Figure 4. Relative abundance and clustering relationship of bacterial reads from the clone libraries of the surface seawater of SPG.

A: Relative abundance of bacterial reads classified at the phylum level. B: UniFrac clustering relationship estimated using bacterial OTU representative clones. The numbers at the nodes are the jackknife bootstrap value calculated by UNIFRAC.


Alphaproteobacteria was the most predominant group in the four bacterial 16S rRNA gene clone libraries (Figure 3 and Figure 4A). Thirty-four OTUs (331 clones) belonged to this group, with the percentage of 27.9% in the total OTUs. However, the diversity was low, only including the orders Rhodospirillales (3 OTUs, 12 clones), Rhodobacterales (8 OTUs, 75 clones), Rickettsiales SAR11 (11 OTUs, 140 clones), Rhizobiales (3 OTUs, 10 clones), and some unclassified Alphaproteobacteria (2 OTUs, 18 clones).

Gammaproteobacteria consisted of 97 clones (8.9%–17.3%, across the four libraries), including the orders Xanthomonadales (2 OTUs, 27 clones), Chromatiales (2 OTUs, 3 clones), Aeromonadales (1 OTUs, 7 clones) and many unclassified Gammaproteobacteria (13 OTUs, 60 clones). Chromatiales only appeared in BU1370 and Aeromonadales only appeared in BU1371, while Xanthomonadales only appeared in the center of the gyre (6 in BU1368 and 21 in BU1369).

Betaproteobacteira was a small group and was almost only detected in the center sites (U1368 and U1369) of the gyre, affiliating with Burkholderiales (1 OTUs, 60 clones) and Methylophilales (1 OTUs, 2 clones), which accounted for 12.2% of OTUs in BU1368, 19.9% OTUs in BU1369 and only 0.5% OTUs in BU1370. At the genus level, Achromobacter (99.5% similarity to Achromobacter xylosoxidans) was the dominant genus of the class (96.8%) (Table S1). There were 2 OTUs (3 clones, only in BU1368 and BU1369) that belonged to Deltaproteobacteria.


Cyanobacteria was the second most abundant group in all the four stations, accounting for 32 OTUs (26.3%) and 193 clones (25.5%). Twenty-four clones (12.4%) in total were affiliated with Prochlorococcus, while others were unclassified Cyanobacteria.

Bacteroidetes, Actinobacteria, Verrucomicrobia and Unclassified Bacteria

Nineteen OTUs (47 clones) were affiliated with the Bacteroidetes, accounting for 15.6% in total OTUs and 6.2% in total clones. Most of them were unclassified, while only 2% belonged to the order Cytophagales and 27.2% belonged to the order Flavobacteriales. Only 7 clones were affiliated with the Actinobacteria, belong to unclassified branches. Seven Verrucomicrobia clones belong to the order Puniceicocales and Verrucomicrobiales. In addition, 7 unclassified clones were related to mitochondrion 16S rRNA gene sequences of algae.

Diversity of Archaeal 16S rRNA Gene Clone Libraries

In total, 355 archaeal 16S rRNA gene clones were obtained from four clone libraries, representing 234 unique sequences and 38 OTUs with 2% cutoff value. According to the SACE and Schao1, U1369 has the highest archaeal diversity (SACE = 69.8, Schao1 = 111), but the diversity indexes were low as compared to Bacteria (Table 3).

All the archaeal clones were affiliated with the Euryarchaeota, in which almost all of them were Marine Group II, except OTU AU1370-28 (only 1 clone, Marine Group III), and they belong to three lineages: Marine Group IIa (MG IIb), Marine Group IIb (MG IIb) and Thermoplasmata (Figure 5A, Figure 6 and Table S2). Based on the BLASTn results, most (∼75%) of the clones were closely related with the archaeal clones obtained from permanent oxygen minimum zone of the eastern tropical South Pacific (95–99% similarities).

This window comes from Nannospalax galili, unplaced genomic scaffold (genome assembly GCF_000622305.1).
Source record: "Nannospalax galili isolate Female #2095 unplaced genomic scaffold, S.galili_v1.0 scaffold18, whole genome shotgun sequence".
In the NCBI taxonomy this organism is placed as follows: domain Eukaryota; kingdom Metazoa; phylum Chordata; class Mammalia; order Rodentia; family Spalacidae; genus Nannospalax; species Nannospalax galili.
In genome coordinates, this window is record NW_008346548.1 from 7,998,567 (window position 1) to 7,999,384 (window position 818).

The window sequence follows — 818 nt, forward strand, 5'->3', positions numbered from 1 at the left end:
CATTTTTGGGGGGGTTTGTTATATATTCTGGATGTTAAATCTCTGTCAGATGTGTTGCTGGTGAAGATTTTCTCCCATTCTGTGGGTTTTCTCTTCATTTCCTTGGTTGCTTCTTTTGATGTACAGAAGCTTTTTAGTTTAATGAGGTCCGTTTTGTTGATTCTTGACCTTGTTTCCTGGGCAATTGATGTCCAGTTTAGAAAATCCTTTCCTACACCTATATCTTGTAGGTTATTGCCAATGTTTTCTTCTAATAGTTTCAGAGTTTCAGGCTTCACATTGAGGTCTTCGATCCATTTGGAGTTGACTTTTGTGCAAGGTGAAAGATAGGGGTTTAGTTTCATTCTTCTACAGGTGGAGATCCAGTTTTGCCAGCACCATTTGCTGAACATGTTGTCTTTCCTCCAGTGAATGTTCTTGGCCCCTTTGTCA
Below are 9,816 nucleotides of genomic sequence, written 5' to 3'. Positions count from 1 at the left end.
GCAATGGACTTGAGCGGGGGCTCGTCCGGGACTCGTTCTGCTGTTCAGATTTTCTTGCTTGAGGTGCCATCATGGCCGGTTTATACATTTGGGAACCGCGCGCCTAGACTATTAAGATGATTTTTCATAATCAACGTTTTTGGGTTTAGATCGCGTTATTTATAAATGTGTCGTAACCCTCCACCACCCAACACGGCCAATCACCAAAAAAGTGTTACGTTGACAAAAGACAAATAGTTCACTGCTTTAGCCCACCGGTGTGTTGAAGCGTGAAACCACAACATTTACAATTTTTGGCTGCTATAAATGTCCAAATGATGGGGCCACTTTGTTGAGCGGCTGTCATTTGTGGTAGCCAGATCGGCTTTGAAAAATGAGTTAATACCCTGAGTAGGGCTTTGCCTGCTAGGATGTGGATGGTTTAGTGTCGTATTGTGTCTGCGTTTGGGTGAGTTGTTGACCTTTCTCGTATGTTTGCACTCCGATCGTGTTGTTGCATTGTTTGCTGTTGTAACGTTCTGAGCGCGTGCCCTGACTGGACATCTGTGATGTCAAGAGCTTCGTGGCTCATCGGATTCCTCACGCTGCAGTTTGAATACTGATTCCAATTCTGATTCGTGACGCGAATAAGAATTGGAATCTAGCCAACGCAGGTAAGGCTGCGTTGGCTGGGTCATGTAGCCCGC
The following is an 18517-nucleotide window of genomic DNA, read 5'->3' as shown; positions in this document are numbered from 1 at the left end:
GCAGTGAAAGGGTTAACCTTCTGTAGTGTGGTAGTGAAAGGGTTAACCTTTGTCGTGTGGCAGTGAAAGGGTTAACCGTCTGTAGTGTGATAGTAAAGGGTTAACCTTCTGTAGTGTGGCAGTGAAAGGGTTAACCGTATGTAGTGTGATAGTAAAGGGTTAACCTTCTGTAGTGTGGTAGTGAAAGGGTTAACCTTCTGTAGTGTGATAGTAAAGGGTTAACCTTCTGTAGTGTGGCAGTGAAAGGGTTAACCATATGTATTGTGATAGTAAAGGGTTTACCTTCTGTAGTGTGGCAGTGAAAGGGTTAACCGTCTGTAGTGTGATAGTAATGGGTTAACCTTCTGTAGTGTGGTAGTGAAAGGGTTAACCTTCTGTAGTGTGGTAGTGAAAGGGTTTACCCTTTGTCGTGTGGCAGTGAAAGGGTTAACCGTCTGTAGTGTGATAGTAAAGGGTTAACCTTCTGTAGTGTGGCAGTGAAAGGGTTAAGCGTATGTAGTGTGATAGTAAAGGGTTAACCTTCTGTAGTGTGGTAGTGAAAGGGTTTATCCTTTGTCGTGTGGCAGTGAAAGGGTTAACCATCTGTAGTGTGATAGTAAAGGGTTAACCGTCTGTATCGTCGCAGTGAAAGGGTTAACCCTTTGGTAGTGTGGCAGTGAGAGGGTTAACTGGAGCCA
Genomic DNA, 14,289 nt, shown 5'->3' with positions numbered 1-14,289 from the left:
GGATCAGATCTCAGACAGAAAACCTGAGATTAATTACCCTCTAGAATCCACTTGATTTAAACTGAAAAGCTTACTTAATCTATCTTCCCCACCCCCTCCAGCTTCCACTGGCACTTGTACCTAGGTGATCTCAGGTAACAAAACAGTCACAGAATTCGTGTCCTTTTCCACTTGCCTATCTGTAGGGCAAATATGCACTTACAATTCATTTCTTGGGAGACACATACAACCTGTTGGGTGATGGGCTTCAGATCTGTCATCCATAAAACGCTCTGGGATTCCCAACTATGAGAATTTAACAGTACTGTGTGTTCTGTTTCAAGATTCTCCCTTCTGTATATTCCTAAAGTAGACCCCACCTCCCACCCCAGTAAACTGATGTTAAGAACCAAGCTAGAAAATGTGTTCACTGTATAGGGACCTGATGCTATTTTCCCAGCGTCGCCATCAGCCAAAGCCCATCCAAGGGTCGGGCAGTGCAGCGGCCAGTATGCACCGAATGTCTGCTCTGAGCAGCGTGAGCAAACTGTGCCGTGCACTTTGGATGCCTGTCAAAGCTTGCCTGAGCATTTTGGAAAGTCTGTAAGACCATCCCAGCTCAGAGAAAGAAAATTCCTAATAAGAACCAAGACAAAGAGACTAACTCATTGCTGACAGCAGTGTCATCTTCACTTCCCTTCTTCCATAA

Figure 5. Relative abundance and clustering relationship of archaeal reads from the clone libraries of the surface seawater of SPG.

A: Relative abundance of archaeal reads classified at the phylum level. B: UniFrac clustering relationship estimated using archaeal OTU representative clones. The numbers at the nodes are the jackknife bootstrap value calculated by UNIFRAC.

Figure 6. Phylogenetic tree of the archaeal sequences recovered from the 16S rRNA gene clone libraries, constructed using neighbor-joining method of Phylip 3.66.

There were 38 OTUs, only one clone belonged to Marine Group III, while others were Marine Group II. The red passphrases represented the potential novel clades in Euryarchaeota.

Real-time PCR Analysis

To quantify the major microbial groups in the surface seawater of the SPG, we used the group-specific primers sets for real-time PCR analysis.

The results of real-time PCR showed that the total bacterial 16S rRNA gene abundance of four sampling sites increased gradually from the gyre center to outside, accounting for (5.96±1.87)×105, (8.87±0.24)×105, (2.55±0.02)×106 and (1.26±0.22)×106 bacterial 16S rRNA gene abundance ml−1 from U1368 to U1371 (Figure 7). Site U1370 showed the highest bacterial 16S rRNA gene abundance. The most abundant three groups were Alphaproteobacteria, Cyanobacteria and Bacteroidetes. Firmicutes accounted for 0.1%–0.5% in the total bacteria. Betaproteobacteria only accounted for 0.03% in U1370 and 0.04% in U1371. The proportion of two major bacterial groups derived from real-time PCR showed the same variation trend with the results of the clone libraries, with Bacteroidetes increased and Betaproteobacteria decreased from gyre center to edge (Figure S1). The archaeal 16S rRNA gene abundance of each site was (1.17±0.42)×103 (U1368), (4.01±0.19)×103 (U1369), (1.90±0.01)×104 (U1370) and (1.13±0.11)×104 (U1371) copies ml−1, respectively. The Crenarchaeota was only 0.001–0.015% of the total archaeal 16S rRNA gene copies.

Figure 7. Abundances of selected microbial groups in the South Pacific Ocean surface seawaters (16S rRNA gene abundance ml −1).

The means and standard errors were calculated with three replicate real-time PCR measurements.

Statistical Comparison of Microbial Community Structures

The constitution of 16S rRNA gene sequences among the four sampling sites was statistically compared using the weighted UNIFRAC clustering method [27]. Basically, the communities from the gyre center and edge sites formed two large clusters both in bacteria and archaea. The bacterial and archaeal communities from two gyre center sites, U1368 and U1369 clustered together, while two gyre edge sites, U1370 and U1371 clustered together (Figure 4B and Figure 5B). The PCoA results consistently showed the same pattern of correlation among them (Figure S2). The microbial communities changed gradually from U1368 to U1371, including Betaproteobacteria and MG IIa mainly appeared in the two central sites, and Cyanobacteria, Bacteroidetes and MG IIb had high proportions in the two gyre edge sites.